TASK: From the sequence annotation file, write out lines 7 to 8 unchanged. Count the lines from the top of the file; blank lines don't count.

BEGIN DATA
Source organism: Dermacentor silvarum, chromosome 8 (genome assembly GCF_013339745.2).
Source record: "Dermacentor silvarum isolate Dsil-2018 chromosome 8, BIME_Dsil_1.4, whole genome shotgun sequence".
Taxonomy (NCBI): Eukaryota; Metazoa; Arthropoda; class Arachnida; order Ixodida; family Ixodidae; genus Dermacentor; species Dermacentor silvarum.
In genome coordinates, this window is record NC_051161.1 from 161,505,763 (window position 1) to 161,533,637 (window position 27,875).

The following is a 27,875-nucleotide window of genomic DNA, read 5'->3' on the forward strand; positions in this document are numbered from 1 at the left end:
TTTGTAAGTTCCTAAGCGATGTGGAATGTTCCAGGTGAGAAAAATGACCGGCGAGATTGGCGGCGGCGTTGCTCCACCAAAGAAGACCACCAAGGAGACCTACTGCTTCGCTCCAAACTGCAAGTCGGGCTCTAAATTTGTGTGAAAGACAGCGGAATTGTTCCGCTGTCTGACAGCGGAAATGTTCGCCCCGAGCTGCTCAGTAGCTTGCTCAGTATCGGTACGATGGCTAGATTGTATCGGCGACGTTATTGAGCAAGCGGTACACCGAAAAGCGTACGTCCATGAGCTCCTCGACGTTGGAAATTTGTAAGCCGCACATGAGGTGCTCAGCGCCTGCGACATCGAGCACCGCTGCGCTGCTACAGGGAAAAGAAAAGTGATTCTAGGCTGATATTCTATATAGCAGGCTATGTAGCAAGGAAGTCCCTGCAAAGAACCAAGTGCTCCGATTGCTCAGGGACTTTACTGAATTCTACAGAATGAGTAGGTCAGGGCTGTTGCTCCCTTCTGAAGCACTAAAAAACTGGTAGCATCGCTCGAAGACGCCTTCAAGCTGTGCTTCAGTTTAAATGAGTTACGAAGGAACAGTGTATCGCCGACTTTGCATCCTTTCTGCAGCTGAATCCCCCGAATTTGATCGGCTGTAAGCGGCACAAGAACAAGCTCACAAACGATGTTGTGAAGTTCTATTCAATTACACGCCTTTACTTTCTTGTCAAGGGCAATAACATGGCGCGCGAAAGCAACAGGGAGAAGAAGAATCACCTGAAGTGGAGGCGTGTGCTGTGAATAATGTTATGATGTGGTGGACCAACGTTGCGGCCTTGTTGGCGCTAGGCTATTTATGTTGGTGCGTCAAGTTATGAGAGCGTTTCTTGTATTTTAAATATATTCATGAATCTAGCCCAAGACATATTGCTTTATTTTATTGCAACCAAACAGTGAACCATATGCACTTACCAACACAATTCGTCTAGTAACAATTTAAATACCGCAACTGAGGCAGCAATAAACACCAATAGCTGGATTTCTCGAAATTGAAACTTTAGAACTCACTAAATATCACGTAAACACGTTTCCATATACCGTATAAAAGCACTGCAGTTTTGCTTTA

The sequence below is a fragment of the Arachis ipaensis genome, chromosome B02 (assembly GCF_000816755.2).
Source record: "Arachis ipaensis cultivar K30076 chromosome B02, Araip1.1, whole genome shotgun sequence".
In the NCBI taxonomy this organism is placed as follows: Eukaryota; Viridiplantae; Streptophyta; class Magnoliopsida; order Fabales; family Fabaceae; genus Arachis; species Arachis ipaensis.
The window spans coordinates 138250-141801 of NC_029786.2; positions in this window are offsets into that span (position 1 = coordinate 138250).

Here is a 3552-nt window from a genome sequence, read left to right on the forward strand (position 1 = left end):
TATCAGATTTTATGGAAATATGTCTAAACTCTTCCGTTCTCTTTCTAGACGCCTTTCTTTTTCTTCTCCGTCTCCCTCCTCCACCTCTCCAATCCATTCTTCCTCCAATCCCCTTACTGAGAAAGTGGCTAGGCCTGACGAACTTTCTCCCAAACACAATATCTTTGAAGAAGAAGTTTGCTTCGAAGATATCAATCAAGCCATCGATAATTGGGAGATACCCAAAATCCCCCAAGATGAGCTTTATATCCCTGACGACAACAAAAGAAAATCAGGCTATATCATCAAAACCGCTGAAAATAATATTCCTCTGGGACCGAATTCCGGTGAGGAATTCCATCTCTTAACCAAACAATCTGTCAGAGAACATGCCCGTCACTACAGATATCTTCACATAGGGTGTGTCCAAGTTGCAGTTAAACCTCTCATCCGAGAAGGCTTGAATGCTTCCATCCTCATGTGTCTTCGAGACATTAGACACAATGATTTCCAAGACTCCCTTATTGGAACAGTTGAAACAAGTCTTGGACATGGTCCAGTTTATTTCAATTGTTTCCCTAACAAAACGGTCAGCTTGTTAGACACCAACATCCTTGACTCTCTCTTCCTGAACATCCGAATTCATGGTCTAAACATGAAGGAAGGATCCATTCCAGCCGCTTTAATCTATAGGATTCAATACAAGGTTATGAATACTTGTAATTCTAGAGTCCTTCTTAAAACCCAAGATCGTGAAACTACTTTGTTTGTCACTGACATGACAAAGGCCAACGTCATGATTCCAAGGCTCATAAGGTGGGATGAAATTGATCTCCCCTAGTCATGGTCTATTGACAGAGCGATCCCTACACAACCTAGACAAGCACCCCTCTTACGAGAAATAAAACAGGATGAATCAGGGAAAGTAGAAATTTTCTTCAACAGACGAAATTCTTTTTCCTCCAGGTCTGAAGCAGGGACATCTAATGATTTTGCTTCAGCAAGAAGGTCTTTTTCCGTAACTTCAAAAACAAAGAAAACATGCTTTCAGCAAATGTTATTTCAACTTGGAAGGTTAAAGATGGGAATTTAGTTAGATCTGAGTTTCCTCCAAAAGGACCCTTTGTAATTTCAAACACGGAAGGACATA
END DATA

The sequence below is a fragment of the Arachis ipaensis genome, chromosome B02 (assembly GCF_000816755.2).
Source record: "Arachis ipaensis cultivar K30076 chromosome B02, Araip1.1, whole genome shotgun sequence".